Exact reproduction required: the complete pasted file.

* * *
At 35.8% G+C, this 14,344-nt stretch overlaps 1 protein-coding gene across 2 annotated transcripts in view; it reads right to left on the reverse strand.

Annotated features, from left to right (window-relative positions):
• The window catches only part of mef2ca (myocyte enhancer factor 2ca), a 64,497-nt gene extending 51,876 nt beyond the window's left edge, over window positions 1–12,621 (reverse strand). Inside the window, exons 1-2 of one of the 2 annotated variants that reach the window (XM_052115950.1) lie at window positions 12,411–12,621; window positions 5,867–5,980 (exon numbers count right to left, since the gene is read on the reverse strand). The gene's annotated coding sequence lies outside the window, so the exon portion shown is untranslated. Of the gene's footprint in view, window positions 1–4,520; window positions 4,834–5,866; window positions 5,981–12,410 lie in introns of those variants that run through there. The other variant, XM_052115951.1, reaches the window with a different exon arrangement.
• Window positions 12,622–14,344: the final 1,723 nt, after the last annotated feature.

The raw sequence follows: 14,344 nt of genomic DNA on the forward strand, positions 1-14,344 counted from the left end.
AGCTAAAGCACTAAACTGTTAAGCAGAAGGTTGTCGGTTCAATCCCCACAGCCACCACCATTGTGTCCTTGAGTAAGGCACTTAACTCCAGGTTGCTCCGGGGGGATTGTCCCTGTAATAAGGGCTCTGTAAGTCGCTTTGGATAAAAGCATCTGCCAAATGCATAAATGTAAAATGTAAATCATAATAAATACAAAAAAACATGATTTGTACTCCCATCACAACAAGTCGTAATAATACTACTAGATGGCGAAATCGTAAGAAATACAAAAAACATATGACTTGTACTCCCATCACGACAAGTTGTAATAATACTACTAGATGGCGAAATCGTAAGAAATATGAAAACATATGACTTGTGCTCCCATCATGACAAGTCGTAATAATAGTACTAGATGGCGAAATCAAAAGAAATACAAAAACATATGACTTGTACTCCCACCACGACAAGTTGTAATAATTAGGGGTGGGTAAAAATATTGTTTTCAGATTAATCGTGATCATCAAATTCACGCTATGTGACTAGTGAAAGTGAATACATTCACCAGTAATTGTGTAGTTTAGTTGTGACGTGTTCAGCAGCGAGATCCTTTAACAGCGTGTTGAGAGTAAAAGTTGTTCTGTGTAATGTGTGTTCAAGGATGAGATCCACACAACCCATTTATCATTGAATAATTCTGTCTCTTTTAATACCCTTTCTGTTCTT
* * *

At 35.8% G+C, this 14,344-nt stretch overlaps 1 protein-coding gene across 2 annotated transcripts in view; it reads right to left on the reverse strand.

Annotated features, from left to right (window-relative positions):
• The window catches only part of mef2ca (myocyte enhancer factor 2ca), a 64,497-nt gene extending 51,876 nt beyond the window's left edge, over window positions 1–12,621 (reverse strand). Inside the window, exons 1-2 of one of the 2 annotated variants that reach the window (XM_052115950.1) lie at window positions 12,411–12,621; window positions 5,867–5,980 (exon numbers count right to left, since the gene is read on the reverse strand). The gene's annotated coding sequence lies outside the window, so the exon portion shown is untranslated. Of the gene's footprint in view, window positions 1–4,520; window positions 4,834–5,866; window positions 5,981–12,410 lie in introns of those variants that run through there. The other variant, XM_052115951.1, reaches the window with a different exon arrangement.
• Window positions 12,622–14,344: the final 1,723 nt, after the last annotated feature.

The raw sequence follows: 14,344 nt of genomic DNA on the forward strand, positions 1-14,344 counted from the left end.
AGCTAAAGCACTAAACTGTTAAGCAGAAGGTTGTCGGTTCAATCCCCACAGCCACCACCATTGTGTCCTTGAGTAAGGCACTTAACTCCAGGTTGCTCCGGGGGGATTGTCCCTGTAATAAGGGCTCTGTAAGTCGCTTTGGATAAAAGCATCTGCCAAATGCATAAATGTAAAATGTAAATCATAATAAATACAAAAAAACATGATTTGTACTCCCATCACAACAAGTCGTAATAATACTACTAGATGGCGAAATCGTAAGAAATACAAAAAACATATGACTTGTACTCCCATCACGACAAGTTGTAATAATACTACTAGATGGCGAAATCGTAAGAAATATGAAAACATATGACTTGTGCTCCCATCATGACAAGTCGTAATAATAGTACTAGATGGCGAAATCAAAAGAAATACAAAAACATATGACTTGTACTCCCACCACGACAAGTTGTAATAATTAGGGGTGGGTAAAAATATTGTTTTCAGATTAATCGTGATCATCAAATTCACGCTATGTGACTAGTGAAAGTGAATACATTCACCAGTAATTGTGTAGTTTAGTTGTGACGTGTTCAGCAGCGAGATCCTTTAACAGCGTGTTGAGAGTAAAAGTTGTTCTGTGTAATGTGTGTTCAAGGATGAGATCCACACAACCCATTTATCATTGAATAATTCTGTCTCTTTTAATACCCTTTCTGTTCTT